The most striking example of this would be the movie Rules of Engagement from 2000. The film leads the audience to Yemen, where a mob of dusty Yemenis are protesting loudly in front of the American embassy. American marines are being asked to evacuate the present staff, when they suddenly open fire and mow down every single protester, including women and children. As a result of this event, an investigation is started to examine the decision of the marines to open fire. Towards the end of the movie, however, the audience is revealed a whole other story than initially portrayed. Plot twist, the Arab protesters were armed themselves and they opened fire on the American soldiers.

55973_102109_qCEtcz
“Rules of Engagement” (Paramount Pictures) – 2000

Men and woman wildly brandishing guns and even a little girl that aims her pistol on an American soldier. A little, Arab girl that wasn’t nearly as innocent as she looked. A whole bunch of Arabs that weren’t as innocent as initially thought. They deserved to die! It was their own fault they attacked the mighty American army of the free! The marines had the right to kill them, to protect themselves! Sure, it was a massacre, but a legitimate one against the enemies of the USA. Against faceless, unknown human beings killed like animals.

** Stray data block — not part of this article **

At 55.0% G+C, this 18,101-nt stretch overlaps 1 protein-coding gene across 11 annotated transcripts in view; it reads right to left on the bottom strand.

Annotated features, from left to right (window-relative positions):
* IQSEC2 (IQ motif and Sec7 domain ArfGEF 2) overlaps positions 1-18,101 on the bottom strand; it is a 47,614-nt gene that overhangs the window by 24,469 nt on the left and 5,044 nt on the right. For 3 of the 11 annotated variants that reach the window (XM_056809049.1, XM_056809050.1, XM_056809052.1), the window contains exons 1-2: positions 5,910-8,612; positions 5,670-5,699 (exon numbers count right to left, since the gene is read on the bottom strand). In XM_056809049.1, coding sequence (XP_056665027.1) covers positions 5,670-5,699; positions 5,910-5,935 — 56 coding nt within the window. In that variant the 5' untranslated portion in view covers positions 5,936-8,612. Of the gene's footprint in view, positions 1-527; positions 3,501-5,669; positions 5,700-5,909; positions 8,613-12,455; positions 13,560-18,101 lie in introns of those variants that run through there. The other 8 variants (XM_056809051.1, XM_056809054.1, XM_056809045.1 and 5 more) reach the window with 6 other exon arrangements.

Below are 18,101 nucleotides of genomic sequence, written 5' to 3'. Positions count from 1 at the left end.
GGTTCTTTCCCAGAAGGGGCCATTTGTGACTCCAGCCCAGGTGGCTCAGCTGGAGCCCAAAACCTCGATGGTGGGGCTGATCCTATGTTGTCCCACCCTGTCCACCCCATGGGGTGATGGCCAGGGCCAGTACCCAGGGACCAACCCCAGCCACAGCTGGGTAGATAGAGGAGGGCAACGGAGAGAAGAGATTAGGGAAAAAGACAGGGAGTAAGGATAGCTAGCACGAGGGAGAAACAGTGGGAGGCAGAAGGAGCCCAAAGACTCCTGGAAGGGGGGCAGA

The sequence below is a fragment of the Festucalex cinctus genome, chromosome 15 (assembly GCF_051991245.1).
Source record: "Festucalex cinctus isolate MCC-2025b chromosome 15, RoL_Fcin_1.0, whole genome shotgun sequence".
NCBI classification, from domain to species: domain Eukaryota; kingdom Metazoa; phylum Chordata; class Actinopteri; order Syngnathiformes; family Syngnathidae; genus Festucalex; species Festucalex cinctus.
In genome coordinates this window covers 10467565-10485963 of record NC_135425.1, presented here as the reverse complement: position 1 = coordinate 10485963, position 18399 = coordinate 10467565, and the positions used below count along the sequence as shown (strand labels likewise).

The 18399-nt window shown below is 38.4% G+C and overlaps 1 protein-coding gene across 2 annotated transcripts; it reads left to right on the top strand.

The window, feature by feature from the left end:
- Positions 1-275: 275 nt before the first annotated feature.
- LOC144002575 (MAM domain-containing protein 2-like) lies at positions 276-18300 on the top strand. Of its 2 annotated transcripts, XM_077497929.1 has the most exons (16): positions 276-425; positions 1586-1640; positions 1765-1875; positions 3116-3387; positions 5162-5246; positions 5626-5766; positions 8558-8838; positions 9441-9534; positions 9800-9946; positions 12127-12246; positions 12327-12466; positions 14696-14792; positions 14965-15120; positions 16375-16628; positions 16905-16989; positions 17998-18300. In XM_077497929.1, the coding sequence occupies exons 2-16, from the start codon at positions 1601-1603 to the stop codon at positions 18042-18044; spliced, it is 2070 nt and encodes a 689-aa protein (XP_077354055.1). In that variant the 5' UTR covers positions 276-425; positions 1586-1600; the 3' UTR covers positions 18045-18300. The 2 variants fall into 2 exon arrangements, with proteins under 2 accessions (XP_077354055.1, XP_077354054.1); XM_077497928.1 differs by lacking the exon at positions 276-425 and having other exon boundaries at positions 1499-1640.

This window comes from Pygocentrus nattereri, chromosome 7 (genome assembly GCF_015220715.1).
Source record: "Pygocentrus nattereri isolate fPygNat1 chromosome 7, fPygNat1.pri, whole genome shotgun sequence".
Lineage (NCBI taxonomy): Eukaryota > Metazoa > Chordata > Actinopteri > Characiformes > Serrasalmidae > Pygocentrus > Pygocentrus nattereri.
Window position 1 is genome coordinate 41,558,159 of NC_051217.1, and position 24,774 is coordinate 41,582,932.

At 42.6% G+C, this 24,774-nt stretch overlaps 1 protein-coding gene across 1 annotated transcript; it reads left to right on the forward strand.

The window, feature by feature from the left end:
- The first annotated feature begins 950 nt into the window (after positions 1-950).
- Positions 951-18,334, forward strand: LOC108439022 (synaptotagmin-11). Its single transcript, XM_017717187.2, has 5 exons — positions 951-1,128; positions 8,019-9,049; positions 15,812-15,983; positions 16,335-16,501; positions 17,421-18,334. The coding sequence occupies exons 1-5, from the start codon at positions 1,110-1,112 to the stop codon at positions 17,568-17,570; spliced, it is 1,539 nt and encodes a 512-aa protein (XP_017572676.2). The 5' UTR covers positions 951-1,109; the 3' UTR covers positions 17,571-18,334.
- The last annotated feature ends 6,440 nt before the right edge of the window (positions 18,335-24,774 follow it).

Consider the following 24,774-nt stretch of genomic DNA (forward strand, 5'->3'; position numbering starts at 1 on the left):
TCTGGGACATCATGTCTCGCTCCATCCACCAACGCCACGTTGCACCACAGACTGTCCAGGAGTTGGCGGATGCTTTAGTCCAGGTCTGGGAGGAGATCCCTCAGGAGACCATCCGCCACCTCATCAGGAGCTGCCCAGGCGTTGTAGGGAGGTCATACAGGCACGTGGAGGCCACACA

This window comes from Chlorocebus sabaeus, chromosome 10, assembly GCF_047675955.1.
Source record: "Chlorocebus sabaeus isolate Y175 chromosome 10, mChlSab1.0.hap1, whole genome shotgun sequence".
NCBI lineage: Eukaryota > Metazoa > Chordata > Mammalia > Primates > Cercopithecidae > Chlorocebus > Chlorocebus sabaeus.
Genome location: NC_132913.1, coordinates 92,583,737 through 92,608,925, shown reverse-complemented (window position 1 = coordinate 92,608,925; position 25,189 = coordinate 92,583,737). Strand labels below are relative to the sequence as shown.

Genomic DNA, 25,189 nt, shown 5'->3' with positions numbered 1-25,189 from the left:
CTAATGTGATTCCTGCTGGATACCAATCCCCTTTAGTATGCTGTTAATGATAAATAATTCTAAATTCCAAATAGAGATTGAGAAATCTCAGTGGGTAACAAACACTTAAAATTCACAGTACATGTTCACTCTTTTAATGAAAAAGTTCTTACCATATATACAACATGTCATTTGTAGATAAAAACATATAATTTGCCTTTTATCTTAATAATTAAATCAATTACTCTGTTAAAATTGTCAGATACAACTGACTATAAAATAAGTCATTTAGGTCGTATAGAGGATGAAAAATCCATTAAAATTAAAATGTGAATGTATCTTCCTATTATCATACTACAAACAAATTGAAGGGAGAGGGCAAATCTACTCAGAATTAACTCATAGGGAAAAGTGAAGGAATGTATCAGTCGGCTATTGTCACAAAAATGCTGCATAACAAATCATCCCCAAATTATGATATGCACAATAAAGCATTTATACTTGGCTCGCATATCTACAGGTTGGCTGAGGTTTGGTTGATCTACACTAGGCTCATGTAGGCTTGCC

Debunking Cultural Practices

Such movies present complicated and nuanced conflicts as a caricatural fight between Good and Evil. They polarize the wars in the Middle-East and North Africa by presenting the American cause as the necessary and just fight against demonized and inhuman enemy, an intrinsic evil. A propaganda weapon arises on a massive scale because of popular cultural injections.

Entman also describes culture as the “stock of commonly invoked frames“. In fact, he defines culture as “the empirically demonstrable set of common frames exhibited in the discourse and thinking of most people in a social grouping.” The fact that framing is then used extensively in the mass media, which includes movies, soaps and news reporting, could be explained from this point of view.